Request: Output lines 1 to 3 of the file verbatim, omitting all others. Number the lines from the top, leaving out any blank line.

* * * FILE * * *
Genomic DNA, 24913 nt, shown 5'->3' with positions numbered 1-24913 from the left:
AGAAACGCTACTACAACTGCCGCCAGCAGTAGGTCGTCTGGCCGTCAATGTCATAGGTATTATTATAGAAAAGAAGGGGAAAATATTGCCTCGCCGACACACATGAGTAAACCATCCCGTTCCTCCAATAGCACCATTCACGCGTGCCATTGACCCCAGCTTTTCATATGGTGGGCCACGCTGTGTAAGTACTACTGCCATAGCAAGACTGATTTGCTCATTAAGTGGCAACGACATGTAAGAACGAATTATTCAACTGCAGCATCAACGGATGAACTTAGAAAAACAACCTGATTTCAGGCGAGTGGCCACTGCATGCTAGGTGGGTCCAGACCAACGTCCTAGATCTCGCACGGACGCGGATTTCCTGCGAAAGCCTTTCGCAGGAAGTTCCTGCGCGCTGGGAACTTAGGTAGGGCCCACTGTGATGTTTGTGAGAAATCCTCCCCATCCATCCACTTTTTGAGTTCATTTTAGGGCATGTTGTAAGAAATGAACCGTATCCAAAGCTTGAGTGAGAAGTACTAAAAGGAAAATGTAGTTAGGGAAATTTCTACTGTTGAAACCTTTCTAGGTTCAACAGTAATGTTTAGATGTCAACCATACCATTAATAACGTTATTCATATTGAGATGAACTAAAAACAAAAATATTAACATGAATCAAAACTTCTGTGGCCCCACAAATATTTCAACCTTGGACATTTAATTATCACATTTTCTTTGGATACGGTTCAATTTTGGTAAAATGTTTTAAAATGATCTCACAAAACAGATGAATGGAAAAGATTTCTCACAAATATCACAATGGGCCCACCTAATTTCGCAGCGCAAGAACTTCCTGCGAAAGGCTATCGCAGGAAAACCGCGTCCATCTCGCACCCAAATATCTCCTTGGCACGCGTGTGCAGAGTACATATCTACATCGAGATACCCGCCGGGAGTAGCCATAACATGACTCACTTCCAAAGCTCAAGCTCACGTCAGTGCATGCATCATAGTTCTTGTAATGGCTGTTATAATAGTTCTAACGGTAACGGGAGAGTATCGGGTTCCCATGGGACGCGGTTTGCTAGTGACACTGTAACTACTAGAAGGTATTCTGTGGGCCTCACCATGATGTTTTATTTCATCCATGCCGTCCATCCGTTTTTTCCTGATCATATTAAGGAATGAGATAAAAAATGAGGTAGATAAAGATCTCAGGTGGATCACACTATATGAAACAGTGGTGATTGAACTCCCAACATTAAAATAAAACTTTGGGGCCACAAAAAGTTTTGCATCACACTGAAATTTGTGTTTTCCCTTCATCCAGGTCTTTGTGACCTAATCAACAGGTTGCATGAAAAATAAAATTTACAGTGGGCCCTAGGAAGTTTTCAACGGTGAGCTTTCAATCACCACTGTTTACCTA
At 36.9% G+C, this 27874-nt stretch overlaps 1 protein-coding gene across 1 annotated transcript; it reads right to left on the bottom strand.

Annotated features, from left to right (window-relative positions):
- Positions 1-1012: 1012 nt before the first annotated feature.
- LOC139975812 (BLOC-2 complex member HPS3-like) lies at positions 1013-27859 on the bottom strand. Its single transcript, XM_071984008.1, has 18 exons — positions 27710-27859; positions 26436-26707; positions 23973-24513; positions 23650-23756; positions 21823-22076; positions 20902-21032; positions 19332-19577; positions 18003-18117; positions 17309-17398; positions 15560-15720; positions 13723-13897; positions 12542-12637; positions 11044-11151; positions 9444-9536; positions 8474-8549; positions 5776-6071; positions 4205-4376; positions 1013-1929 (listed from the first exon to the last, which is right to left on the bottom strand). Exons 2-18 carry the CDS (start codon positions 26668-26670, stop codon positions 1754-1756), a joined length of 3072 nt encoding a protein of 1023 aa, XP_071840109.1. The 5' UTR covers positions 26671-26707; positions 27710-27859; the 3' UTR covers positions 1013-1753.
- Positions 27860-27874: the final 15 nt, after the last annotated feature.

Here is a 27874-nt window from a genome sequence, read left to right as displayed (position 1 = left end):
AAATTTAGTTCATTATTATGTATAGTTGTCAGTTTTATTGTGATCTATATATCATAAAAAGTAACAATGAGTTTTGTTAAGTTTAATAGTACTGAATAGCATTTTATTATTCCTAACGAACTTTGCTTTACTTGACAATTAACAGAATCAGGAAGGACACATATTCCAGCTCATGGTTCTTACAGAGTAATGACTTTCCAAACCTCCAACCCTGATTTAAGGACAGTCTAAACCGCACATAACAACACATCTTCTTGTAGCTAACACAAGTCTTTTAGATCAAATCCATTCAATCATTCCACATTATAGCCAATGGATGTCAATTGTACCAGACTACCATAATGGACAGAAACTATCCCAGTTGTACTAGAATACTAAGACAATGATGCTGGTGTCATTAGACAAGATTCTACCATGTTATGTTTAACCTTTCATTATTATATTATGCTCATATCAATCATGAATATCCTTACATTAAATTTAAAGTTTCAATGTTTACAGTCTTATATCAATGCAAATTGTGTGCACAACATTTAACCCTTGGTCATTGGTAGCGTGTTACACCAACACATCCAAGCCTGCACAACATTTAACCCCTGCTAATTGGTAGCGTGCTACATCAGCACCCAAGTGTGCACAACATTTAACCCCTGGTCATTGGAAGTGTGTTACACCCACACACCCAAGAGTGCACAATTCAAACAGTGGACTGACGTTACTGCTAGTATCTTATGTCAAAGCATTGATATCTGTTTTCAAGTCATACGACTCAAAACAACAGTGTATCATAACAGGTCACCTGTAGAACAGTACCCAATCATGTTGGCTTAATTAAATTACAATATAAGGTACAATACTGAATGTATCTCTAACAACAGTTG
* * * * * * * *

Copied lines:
Genomic DNA, 24913 nt, shown 5'->3' with positions numbered 1-24913 from the left:
AGAAACGCTACTACAACTGCCGCCAGCAGTAGGTCGTCTGGCCGTCAATGTCATAGGTATTATTATAGAAAAGAAGGGGAAAATATTGCCTCGCCGACACACATGAGTAAACCATCCCGTTCCTCCAATAGCACCATTCACGCGTGCCATTGACCCCAGCTTTTCATATGGTGGGCCACGCTGTGTAAGTACTACTGCCATAGCAAGACTGATTTGCTCATTAAGTGGCAACGACATGTAAGAACGAATTATTCAACTGCAGCATCAACGGATGAACTTAGAAAAACAACCTGATTTCAGGCGAGTGGCCACTGCATGCTAGGTGGGTCCAGACCAACGTCCTAGATCTCGCACGGACGCGGATTTCCTGCGAAAGCCTTTCGCAGGAAGTTCCTGCGCGCTGGGAACTTAGGTAGGGCCCACTGTGATGTTTGTGAGAAATCCTCCCCATCCATCCACTTTTTGAGTTCATTTTAGGGCATGTTGTAAGAAATGAACCGTATCCAAAGCTTGAGTGAGAAGTACTAAAAGGAAAATGTAGTTAGGGAAATTTCTACTGTTGAAACCTTTCTAGGTTCAACAGTAATGTTTAGATGTCAACCATACCATTAATAACGTTATTCATATTGAGATGAACTAAAAACAAAAATATTAACATGAATCAAAACTTCTGTGGCCCCACAAATATTTCAACCTTGGACATTTAATTATCACATTTTCTTTGGATACGGTTCAATTTTGGTAAAATGTTTTAAAATGATCTCACAAAACAGATGAATGGAAAAGATTTCTCACAAATATCACAATGGGCCCACCTAATTTCGCAGCGCAAGAACTTCCTGCGAAAGGCTATCGCAGGAAAACCGCGTCCATCTCGCACCCAAATATCTCCTTGGCACGCGTGTGCAGAGTACATATCTACATCGAGATACCCGCCGGGAGTAGCCATAACATGACTCACTTCCAAAGCTCAAGCTCACGTCAGTGCATGCATCATAGTTCTTGTAATGGCTGTTATAATAGTTCTAACGGTAACGGGAGAGTATCGGGTTCCCATGGGACGCGGTTTGCTAGTGACACTGTAACTACTAGAAGGTATTCTGTGGGCCTCACCATGATGTTTTATTTCATCCATGCCGTCCATCCGTTTTTTCCTGATCATATTAAGGAATGAGATAAAAAATGAGGTAGATAAAGATCTCAGGTGGATCACACTATATGAAACAGTGGTGATTGAACTCCCAACATTAAAATAAAACTTTGGGGCCACAAAAAGTTTTGCATCACACTGAAATTTGTGTTTTCCCTTCATCCAGGTCTTTGTGACCTAATCAACAGGTTGCATGAAAAATAAAATTTACAGTGGGCCCTAGGAAGTTTTCAACGGTGAGCTTTCAATCACCACTGTTTACCTA
At 36.9% G+C, this 27874-nt stretch overlaps 1 protein-coding gene across 1 annotated transcript; it reads right to left on the bottom strand.